Buying local is not just a trend or fad in the consumer world. Several studies by various universities* have revealed a multitude of reasons why supporting local farms and businesses are beneficial to communities. Here is a brief summary of the top three findings: 1) Local products support local people and build community. While there are certainly some local farmers who contract for large agricultural companies, a lot of them are independent producers striving to hold their own in a competitive market. Contract farmers receive a low percentage of the total profit from their products, thus making it hard to sustain their own farm and family needs. By buying local, farmers receive the full retail price for their products, thus helping them stay in business. 2) Buying local creates and sustains more jobs. Independently owned and operated businesses created approximately 2 million of the private-sector j0bs generated in 2014.** Buying local maintains job stability and keeps money recirculating within the community, as many local businesses also buy from and support other local businesses. 3) Buying local helps sustain diversity of product. Independent farmers have the freedom to pursue heirloom varieties of crops, heritage breeds of livestock, and to create their own unique mark on local markets. Additionally, there is no fear of breaching seed patent laws. Independent farmers have the freedom to save seeds from their best crops, which improves plant hardiness to local microclimates and soil types and helps to preserve heirloom varieties. This is far different from farmers who contract with large agricultural companies, as they are typically required to grow a select variety of products selected for shelf-life and ability to sustain large-scale harvesting...
What Should I Feed My Pet Pig?

What Should I Feed My Pet Pig?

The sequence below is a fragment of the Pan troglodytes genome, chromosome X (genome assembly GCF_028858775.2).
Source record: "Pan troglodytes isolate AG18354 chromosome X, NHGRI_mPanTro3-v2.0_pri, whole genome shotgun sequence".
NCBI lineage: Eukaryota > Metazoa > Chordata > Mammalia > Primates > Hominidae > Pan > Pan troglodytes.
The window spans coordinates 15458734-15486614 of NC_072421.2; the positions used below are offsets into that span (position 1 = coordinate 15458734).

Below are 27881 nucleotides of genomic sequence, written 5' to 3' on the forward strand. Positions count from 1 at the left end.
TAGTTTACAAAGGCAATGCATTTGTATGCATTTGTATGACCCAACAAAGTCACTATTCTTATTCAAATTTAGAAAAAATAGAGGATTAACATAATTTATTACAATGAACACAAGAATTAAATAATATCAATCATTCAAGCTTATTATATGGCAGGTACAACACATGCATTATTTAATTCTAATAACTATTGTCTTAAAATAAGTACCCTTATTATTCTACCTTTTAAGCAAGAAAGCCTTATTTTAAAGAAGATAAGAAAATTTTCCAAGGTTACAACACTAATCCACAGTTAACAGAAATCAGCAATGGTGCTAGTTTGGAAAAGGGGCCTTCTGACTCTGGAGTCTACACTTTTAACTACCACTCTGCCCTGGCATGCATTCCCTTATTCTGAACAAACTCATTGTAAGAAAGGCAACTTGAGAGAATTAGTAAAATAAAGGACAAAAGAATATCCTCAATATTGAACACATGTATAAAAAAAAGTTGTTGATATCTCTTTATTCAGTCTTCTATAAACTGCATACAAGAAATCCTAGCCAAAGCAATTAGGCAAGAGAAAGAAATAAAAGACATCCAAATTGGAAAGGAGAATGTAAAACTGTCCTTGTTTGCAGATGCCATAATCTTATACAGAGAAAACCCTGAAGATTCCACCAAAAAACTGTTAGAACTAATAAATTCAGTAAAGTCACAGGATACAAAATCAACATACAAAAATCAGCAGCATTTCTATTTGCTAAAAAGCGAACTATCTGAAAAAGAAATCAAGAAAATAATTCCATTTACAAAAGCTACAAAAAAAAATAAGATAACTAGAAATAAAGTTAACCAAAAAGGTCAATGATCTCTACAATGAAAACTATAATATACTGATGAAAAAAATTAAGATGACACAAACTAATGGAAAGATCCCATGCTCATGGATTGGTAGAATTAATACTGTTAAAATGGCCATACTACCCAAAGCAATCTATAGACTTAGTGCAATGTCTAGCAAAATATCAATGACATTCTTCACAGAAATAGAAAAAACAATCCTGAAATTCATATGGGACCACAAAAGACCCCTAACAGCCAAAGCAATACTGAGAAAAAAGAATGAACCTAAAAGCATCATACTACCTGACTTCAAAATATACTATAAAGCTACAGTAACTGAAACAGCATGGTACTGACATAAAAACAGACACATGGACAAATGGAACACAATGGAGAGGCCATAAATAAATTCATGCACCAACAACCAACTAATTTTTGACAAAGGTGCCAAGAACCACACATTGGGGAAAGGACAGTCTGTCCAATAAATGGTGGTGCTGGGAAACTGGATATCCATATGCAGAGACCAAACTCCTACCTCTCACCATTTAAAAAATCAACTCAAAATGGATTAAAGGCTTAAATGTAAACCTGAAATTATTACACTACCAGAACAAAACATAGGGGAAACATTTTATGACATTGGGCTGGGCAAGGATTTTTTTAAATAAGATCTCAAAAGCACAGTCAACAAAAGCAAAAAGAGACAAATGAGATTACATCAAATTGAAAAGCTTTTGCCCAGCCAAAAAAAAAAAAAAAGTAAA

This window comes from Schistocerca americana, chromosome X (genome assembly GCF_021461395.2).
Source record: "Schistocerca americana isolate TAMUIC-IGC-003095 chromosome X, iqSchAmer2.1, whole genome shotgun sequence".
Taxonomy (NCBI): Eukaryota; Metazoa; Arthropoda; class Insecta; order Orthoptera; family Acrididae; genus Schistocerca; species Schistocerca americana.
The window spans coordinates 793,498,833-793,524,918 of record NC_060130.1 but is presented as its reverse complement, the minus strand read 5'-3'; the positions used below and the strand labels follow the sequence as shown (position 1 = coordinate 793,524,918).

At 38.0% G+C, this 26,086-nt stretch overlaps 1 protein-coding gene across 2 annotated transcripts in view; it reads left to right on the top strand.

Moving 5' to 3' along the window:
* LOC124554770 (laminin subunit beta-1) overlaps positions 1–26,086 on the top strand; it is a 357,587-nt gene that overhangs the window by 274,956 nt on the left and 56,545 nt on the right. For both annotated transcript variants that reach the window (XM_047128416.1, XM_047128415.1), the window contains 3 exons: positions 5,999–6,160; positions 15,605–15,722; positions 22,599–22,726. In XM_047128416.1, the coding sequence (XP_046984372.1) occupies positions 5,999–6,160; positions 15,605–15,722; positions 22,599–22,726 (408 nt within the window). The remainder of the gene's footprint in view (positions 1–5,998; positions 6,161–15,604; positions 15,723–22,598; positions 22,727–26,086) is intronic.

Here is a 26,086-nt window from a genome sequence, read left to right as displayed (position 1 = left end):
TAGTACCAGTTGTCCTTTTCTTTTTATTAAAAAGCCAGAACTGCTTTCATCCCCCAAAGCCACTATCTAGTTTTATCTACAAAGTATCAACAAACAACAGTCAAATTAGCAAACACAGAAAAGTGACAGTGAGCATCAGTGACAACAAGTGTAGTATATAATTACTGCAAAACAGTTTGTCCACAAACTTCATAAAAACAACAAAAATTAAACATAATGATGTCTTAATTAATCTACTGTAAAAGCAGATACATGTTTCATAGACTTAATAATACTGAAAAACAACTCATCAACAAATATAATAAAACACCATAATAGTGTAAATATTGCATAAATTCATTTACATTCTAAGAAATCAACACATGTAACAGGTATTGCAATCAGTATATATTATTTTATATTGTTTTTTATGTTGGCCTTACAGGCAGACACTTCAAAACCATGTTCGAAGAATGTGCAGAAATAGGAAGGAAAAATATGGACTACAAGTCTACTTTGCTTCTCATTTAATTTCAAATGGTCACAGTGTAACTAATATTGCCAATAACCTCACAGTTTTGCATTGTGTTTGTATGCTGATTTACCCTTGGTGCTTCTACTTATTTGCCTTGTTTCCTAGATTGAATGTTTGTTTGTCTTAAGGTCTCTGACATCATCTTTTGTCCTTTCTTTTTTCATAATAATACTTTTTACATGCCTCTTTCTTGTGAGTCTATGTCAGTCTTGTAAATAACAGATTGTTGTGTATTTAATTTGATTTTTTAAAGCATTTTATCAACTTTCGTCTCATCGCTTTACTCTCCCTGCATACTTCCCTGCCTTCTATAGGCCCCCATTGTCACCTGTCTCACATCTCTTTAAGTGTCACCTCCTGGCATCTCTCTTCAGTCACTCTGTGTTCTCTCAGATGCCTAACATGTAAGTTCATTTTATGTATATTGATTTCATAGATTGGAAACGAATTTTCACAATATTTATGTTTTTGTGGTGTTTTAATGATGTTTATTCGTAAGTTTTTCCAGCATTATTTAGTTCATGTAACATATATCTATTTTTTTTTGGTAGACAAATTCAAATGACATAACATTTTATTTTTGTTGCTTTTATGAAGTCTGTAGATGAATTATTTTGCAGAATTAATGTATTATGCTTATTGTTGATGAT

Proper nutrition is crucial for the health of mini and potbelly pigs. For those following organic diets for themselves and all their critters, it is especially hard to find organic mini pig feed in the mainstream market. Thankfully, New Country Organics isn’t mainstream and doesn’t follow mainstream nutrition. We formulate our organic swine feeds with only the best, wholesome ingredients because we believe health starts in the gut. Our Certified Organic Swine feeds are fully formulated to meet the nutritional needs of pet pigs as well as production pigs, but can still be fed in conjunction with fresh vegetables and treats. The American Mini Pig Association has a great list of produce appropriate for your pig’s diet. Mini pigs and potbellies should be fed 2 to 3 times per day but not to exceed 1 to 2% of their total body weight. New Country Organics 16% Swine feed is appropriate for young, growing pigs while our 12% Swine feed is appropriate for general maintenance diets. Both feeds have a complete vitamin and mineral component as well as probiotics to provide optimal nutrition to meet your pig’s needs. Fresh water should be made available at all times, as water is critical for digestion as well as for all of the body’s many functions. If you have specific questions about your nutrition program for your pig, please contact Jillian at 540-469-0694 or by email at Jillian@NewCountryOrganics.com. Amy is one of our valued customers and shares her experience with our feeds below: Hi, my name is Amy and I have a 2-year-old Mini Potbelly Pig named Piggy. All my pets eat an all natural, organic diet,...